Optofluidic Passive Parity-time-symmetric Systems

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This research introduces a novel methodology of harnessing liquids to facilitate the realization of parity-time (PT)-symmetric optical waveguides on highly integrated microscale platforms. Additionally, we propose a realistic and detailed fabrication process flow, demonstrating the practical feasibility of fabricating our optofluidic system, thereby bridging the gap between theoretical design and actual implementation. Extensive research has been conducted over the past two decades on PT-symmetric systems across various fields, given their potential to foster a new generation of compact, power-efficient sensors and signal processors with enhanced performance. Passive PT-symmetry in optics can be achieved by evanescently coupling two optical waveguides and incorporating an optically lossy material into one of the waveguides. The essential coupling distance between two optical waveguides in air is usually less than 500 nm for near-infrared wavelengths and under 100 nm for ultraviolet wavelengths. This necessitates the construction of the coupling region via expensive and time-consuming electron beam lithography, posing a significant manufacturing challenge for the mass production of PT-symmetric optical systems. We propose a solution to this fabrication challenge by introducing liquids capable of dynamic flow between optical waveguides. This technique allows the attainment of evanescent wave coupling with coupling gap dimensions compatible with standard photolithography processes. Consequently, this paves the way for the cost-effective, rapid and large-scale production of PT-symmetric optofluidic systems, applicable across a wide range of fields.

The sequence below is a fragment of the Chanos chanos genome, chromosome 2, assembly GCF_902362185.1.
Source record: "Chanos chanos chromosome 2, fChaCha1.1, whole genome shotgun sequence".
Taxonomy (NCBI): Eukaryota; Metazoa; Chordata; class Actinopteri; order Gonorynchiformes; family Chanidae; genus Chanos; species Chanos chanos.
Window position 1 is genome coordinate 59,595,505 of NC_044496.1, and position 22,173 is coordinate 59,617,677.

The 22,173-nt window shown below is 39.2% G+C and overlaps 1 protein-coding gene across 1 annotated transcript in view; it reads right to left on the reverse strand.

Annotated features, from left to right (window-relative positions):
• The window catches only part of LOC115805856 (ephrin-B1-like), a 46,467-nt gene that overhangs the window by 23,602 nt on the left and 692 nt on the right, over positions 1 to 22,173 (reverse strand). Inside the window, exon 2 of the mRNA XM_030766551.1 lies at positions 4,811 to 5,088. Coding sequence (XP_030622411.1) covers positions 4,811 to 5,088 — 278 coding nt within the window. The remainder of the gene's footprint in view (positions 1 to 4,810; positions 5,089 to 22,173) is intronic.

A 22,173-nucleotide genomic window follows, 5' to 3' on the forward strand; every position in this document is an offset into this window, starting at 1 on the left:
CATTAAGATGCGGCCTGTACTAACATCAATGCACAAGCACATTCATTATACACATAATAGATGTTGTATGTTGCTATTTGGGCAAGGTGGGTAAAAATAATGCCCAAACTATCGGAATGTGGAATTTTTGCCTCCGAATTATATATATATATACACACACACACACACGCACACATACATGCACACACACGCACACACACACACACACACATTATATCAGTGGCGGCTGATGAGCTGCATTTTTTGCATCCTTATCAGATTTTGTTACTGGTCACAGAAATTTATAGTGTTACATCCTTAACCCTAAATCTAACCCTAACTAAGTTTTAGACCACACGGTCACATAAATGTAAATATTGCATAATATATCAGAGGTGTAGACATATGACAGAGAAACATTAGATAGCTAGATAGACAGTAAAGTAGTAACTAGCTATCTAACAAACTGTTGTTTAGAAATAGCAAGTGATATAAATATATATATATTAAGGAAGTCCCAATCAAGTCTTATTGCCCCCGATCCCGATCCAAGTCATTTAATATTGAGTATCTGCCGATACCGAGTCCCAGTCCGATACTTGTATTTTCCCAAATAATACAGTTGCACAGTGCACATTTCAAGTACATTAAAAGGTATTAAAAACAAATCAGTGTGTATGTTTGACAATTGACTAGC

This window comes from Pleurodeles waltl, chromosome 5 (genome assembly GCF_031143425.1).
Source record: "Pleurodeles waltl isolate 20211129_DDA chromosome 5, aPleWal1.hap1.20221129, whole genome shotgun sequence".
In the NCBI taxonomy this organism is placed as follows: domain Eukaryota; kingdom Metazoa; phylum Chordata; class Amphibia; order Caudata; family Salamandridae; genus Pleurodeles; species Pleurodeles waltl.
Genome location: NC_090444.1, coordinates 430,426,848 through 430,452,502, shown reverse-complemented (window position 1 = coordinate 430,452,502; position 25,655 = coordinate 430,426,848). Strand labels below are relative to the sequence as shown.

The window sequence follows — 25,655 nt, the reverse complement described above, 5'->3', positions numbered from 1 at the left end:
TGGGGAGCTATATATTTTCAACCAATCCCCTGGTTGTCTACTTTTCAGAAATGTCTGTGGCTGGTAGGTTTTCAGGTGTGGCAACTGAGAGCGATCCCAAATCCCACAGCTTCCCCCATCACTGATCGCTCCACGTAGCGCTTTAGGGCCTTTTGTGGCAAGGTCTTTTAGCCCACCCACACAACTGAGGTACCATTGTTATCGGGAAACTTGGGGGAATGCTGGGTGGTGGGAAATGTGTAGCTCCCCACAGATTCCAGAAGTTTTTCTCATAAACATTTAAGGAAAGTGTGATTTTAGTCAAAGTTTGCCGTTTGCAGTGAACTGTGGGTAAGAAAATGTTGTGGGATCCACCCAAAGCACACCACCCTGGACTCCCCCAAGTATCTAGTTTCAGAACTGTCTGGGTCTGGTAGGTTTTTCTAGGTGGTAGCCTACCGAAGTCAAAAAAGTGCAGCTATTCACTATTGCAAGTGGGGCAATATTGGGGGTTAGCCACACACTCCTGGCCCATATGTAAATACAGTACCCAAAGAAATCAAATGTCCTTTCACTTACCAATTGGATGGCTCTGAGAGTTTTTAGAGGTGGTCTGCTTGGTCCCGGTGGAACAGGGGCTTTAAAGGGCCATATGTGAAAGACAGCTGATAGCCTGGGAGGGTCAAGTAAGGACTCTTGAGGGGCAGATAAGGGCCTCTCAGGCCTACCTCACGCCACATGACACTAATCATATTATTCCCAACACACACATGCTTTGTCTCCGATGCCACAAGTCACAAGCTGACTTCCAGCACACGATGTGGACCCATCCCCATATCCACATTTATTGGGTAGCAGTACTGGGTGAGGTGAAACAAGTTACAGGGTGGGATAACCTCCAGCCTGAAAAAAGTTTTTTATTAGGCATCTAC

© 2024 The Authors. Published by the Royal Society under the terms of the Creative Commons Attribution 4.0 International License (CC BY 4), which permits use, sharing, adaptation, distribution and reproduction in any medium or format, as long as you give appropriate credit to the original author(s) and the source, provide a link to the Creative Commons license, and indicate if changes were made.

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The authors gratefully acknowledge fellowship support from the National Academies of Sciences, Engineering, and Medicine under Contract Number FA9550-18-D-0002. This research was also funded by the U.S. Department of the Air Force.

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Royal Society Open Science